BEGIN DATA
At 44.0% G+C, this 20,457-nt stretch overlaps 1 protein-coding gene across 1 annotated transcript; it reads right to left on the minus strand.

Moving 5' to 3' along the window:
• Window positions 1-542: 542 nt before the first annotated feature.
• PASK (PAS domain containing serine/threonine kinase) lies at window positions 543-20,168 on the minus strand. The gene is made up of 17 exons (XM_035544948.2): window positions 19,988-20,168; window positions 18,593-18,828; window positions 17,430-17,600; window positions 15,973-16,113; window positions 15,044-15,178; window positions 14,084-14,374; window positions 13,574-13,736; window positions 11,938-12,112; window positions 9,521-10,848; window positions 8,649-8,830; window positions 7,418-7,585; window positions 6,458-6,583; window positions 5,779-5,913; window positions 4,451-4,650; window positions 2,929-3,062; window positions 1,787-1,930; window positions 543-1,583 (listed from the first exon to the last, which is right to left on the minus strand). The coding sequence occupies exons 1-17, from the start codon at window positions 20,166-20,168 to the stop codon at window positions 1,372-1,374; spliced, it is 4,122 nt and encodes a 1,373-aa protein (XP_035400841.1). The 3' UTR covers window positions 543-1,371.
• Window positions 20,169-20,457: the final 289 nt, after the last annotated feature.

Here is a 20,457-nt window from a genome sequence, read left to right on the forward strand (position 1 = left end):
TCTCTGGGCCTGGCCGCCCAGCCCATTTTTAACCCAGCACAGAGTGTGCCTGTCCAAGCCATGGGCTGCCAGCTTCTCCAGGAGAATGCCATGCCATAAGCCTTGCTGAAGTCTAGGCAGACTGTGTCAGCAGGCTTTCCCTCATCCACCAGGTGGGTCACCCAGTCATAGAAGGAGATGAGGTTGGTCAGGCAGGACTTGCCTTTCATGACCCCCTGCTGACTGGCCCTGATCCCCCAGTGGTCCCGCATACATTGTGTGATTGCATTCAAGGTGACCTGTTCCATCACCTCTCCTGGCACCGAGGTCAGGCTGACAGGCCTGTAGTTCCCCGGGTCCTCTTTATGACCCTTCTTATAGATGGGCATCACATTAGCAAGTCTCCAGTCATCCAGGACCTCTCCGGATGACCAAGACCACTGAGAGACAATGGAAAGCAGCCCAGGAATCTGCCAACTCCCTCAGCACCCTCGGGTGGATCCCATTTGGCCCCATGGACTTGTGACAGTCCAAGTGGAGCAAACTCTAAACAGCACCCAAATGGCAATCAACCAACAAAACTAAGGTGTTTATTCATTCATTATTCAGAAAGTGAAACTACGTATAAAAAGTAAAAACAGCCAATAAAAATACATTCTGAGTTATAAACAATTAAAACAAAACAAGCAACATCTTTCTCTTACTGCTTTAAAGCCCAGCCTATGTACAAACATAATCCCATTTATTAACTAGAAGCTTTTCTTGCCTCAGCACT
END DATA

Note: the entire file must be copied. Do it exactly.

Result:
At 44.0% G+C, this 20,457-nt stretch overlaps 1 protein-coding gene across 1 annotated transcript; it reads right to left on the minus strand.

Moving 5' to 3' along the window:
• Window positions 1-542: 542 nt before the first annotated feature.
• PASK (PAS domain containing serine/threonine kinase) lies at window positions 543-20,168 on the minus strand. The gene is made up of 17 exons (XM_035544948.2): window positions 19,988-20,168; window positions 18,593-18,828; window positions 17,430-17,600; window positions 15,973-16,113; window positions 15,044-15,178; window positions 14,084-14,374; window positions 13,574-13,736; window positions 11,938-12,112; window positions 9,521-10,848; window positions 8,649-8,830; window positions 7,418-7,585; window positions 6,458-6,583; window positions 5,779-5,913; window positions 4,451-4,650; window positions 2,929-3,062; window positions 1,787-1,930; window positions 543-1,583 (listed from the first exon to the last, which is right to left on the minus strand). The coding sequence occupies exons 1-17, from the start codon at window positions 20,166-20,168 to the stop codon at window positions 1,372-1,374; spliced, it is 4,122 nt and encodes a 1,373-aa protein (XP_035400841.1). The 3' UTR covers window positions 543-1,371.
• Window positions 20,169-20,457: the final 289 nt, after the last annotated feature.

Here is a 20,457-nt window from a genome sequence, read left to right on the forward strand (position 1 = left end):
TCTCTGGGCCTGGCCGCCCAGCCCATTTTTAACCCAGCACAGAGTGTGCCTGTCCAAGCCATGGGCTGCCAGCTTCTCCAGGAGAATGCCATGCCATAAGCCTTGCTGAAGTCTAGGCAGACTGTGTCAGCAGGCTTTCCCTCATCCACCAGGTGGGTCACCCAGTCATAGAAGGAGATGAGGTTGGTCAGGCAGGACTTGCCTTTCATGACCCCCTGCTGACTGGCCCTGATCCCCCAGTGGTCCCGCATACATTGTGTGATTGCATTCAAGGTGACCTGTTCCATCACCTCTCCTGGCACCGAGGTCAGGCTGACAGGCCTGTAGTTCCCCGGGTCCTCTTTATGACCCTTCTTATAGATGGGCATCACATTAGCAAGTCTCCAGTCATCCAGGACCTCTCCGGATGACCAAGACCACTGAGAGACAATGGAAAGCAGCCCAGGAATCTGCCAACTCCCTCAGCACCCTCGGGTGGATCCCATTTGGCCCCATGGACTTGTGACAGTCCAAGTGGAGCAAACTCTAAACAGCACCCAAATGGCAATCAACCAACAAAACTAAGGTGTTTATTCATTCATTATTCAGAAAGTGAAACTACGTATAAAAAGTAAAAACAGCCAATAAAAATACATTCTGAGTTATAAACAATTAAAACAAAACAAGCAACATCTTTCTCTTACTGCTTTAAAGCCCAGCCTATGTACAAACATAATCCCATTTATTAACTAGAAGCTTTTCTTGCCTCAGCACT